He Said, She Said: Does 'American Idol' Treat Women Differently Than Men?

Published March 17, 2008

| FoxNews.com

This is a rush transcript from "The O'Reilly Factor," March 14, 2008. This copy may not be in its final form and may be updated.

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BILL O'REILLY, HOST: In the "Back of the Book" segment tonight, our "He Said, She Said" segment where we examine gender issues. And there's one on "American Idol."

You may remember a woman named Frenchie Davis who was bounced off that show because an adult Web site posted topless pictures of her. However, this year a guy named David Hernandez was allowed to participate, even though he made money stripping at a gay nightclub. This week he was voted off "Idol," but some charge a double standard is afoot.

Joining us now from San Francisco, Marc Rudov, the author of the book, "The Man's No-Nonsense Guide to Women." Here in the studio, FOX News contributor Margaret Hoover, a Republican feminist. Wow!

All right. Double standard?

MARGARET HOOVER, FOX NEWS CONTRIBUTOR: Sounds like a double standard to me. I mean, you have basically two actions. Two people doing the exact same thing. And listen, I'm not a feminist that uses the term "sexism" lightly. But what is sexism? Sexism is where there is discrimination clearly based on gender. You have two people who did virtually the same thing and completely different standards were applied to them. If it walks like a duck and quacks like a duck, it's probably a duck.

O'REILLY: OK, now, if you say that a private club stripping isn't all over the place, but the lady was on the Internet, and so anybody could access it, is there any argument there?

HOOVER: I don't think there's an argument there. And when she made — when she was confronted, her answer was, "Well, I needed to do it for the money."

O'REILLY: Yes. Well, he — that's why everybody does this stuff.

HOOVER: He also needed to do it for money.

O'REILLY: It's a matter of public exposition vs. private exposition.

HOOVER: Well, what's to say that these photos from this strip club couldn't...

O'REILLY: Well, we're showing them to you right now.

HOOVER: ...end up on the Internet. Right? So it sounds like...

O'REILLY: There you go. I don't know, Marc. It sounds like a little sexism action to me. Am I wrong?

MARC RUDOV, AUTHOR, "THE MAN'S NO-NONSENSE GUIDE TO WOMEN": I think you're wrong. This has nothing to do with sexism. This has to do with because he was gay.

We have a hierarchy in the United States of what is politically correct. We have gender at the bottom, then racism and then homosexuality.

If we were to have a straight pride parade in San Francisco with heterosexuals walking down the streets the way gays do, with half naked and simulating fornication, they'd be arrested. But that doesn't happen with gays.

So I think the executives at "American Idol" just did not want to touch this. They just wanted to let it go, and left it up to the viewers, who voted him off.

O'REILLY: See, we don't know if this guy is gay, but he was working in a gay club. So because of the homosexual factor, you say that politically correct people involved with the program didn't want to get involved with that. Is that your argument?

RUDOV: That is my argument.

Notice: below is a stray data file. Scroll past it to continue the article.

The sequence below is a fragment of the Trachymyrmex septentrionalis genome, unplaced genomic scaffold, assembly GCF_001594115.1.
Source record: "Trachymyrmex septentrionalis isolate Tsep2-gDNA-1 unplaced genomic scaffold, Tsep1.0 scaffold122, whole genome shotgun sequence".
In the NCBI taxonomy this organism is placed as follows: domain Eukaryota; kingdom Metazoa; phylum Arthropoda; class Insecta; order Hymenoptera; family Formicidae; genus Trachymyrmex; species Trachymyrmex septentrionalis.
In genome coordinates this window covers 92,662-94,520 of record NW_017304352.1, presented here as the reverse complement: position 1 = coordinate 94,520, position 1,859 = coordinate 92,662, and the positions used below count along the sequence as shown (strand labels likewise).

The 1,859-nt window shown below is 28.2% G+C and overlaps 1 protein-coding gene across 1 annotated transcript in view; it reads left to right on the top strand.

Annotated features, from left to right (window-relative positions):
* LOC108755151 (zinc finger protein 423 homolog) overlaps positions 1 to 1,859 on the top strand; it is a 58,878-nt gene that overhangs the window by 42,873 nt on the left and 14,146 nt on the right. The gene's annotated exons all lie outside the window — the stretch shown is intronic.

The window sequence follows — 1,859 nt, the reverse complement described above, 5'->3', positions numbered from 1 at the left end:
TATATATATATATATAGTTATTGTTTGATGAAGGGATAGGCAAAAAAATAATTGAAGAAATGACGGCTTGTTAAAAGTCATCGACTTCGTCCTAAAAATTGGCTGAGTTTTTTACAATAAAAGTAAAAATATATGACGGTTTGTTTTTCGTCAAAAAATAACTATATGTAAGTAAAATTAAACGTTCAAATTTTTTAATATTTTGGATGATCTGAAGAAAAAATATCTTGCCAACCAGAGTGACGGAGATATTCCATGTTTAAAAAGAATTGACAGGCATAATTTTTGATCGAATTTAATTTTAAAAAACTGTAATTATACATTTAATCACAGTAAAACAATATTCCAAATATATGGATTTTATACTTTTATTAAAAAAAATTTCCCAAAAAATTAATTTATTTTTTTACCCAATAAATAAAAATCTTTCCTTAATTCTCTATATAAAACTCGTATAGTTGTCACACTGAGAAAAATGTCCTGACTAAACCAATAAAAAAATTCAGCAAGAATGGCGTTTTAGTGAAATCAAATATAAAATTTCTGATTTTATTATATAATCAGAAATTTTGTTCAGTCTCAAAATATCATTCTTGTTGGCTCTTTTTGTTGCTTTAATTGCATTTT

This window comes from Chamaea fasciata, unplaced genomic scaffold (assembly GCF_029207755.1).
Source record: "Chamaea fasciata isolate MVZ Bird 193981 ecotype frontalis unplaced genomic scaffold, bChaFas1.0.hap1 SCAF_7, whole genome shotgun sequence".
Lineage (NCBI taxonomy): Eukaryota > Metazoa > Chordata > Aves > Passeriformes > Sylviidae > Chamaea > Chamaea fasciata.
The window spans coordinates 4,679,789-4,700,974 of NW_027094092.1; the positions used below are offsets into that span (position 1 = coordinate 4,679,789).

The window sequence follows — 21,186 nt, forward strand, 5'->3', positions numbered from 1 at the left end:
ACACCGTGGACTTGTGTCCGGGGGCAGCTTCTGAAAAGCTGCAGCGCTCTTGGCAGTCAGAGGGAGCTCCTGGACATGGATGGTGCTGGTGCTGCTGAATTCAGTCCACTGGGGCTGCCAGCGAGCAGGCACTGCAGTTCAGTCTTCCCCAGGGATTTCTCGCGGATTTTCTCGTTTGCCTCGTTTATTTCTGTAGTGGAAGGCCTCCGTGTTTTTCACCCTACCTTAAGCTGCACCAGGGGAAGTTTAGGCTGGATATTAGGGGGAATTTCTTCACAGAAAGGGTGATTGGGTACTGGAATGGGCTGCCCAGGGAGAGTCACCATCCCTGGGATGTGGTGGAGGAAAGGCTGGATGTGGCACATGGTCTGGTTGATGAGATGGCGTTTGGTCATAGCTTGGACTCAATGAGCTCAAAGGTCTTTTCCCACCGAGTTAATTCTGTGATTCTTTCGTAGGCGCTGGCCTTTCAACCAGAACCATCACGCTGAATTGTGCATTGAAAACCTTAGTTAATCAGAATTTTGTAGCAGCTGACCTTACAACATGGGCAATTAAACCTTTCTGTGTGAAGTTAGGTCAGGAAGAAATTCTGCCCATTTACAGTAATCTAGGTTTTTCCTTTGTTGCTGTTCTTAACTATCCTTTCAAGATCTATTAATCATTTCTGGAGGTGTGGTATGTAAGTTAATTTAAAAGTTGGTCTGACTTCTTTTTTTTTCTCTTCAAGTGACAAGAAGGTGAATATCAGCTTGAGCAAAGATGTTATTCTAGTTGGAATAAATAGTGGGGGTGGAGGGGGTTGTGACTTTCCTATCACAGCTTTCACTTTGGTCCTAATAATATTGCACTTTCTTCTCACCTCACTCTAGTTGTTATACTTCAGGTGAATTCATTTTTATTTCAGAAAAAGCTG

HOOVER: But then wouldn't that, Marc, then be sexism, because you have a guy stripping and a female stripping, and the only difference is their gender? It doesn't matter whether the guy is stripping for men...

RUDOV: No. That's not the only difference, Margaret.

HOOVER: ...the woman is stripping for men. What's the difference then, Marc? Because they're both strippers. I think that whether he is a gay stripper or a straight stripper is irrelevant here.

O'REILLY: All right. Go ahead, Marc.

RUDOV: I repeat it again, Margaret. It's not just male vs. female; it's gay vs. straight.

And with all due respect, we have a girl named "Kristen" who's a prostitute who committed a crime in New York City with the governor, the former governor of New York. She's getting million-dollar offers to pose in Playboy instead of getting arrested. So don't tell me about male vs. female entitlements and double standards, because I can give you a whole list.

O'REILLY: All right. That's interesting. But it could be that, you know, she's the victim and the governor was powerful. And that's how they all come down.

RUDOV: Oh, no victim.

O'REILLY: Yes, I'm sympathetic to your argument here. I'm sympathetic. But the argument that you made is interesting. And I want to get — Hoover is going to get the last word.

You basically say that "American Idol" backed down on throwing this guy off because of the gay factor. That's what you're saying.

RUDOV: Right.

O'REILLY: And you believe that?

RUDOV: That's exactly what I'm saying. Yes, sir.

HOOVER: It's an interesting proposition.

O'REILLY: I think that's a good observation by Marc.

HOOVER: I'd be interested in hearing "American Idol's" response to that.

O'REILLY: You would be?

HOOVER: I would be.

O'REILLY: I don't think you're going to get one.

HOOVER: You don't think so?

O'REILLY: No. Here's your assignment.

HOOVER: They give a really sorry excuse.

O'REILLY: Here's your assignment for next Friday. You go call them and try to get them and see what they say.

HOOVER: I will report back to you, Bill.

O'REILLY: I'm serious.

HOOVER: I know.

O'REILLY: You call them up and say, "Please explain it to 'The Factor'." You can use this program. "Why did you let Frenchie go but Harvey or whatever his name is stay?"

HOOVER: I'll do it and report back.

O'REILLY: Excellent. All right. Marc, thanks very much, Margaret.

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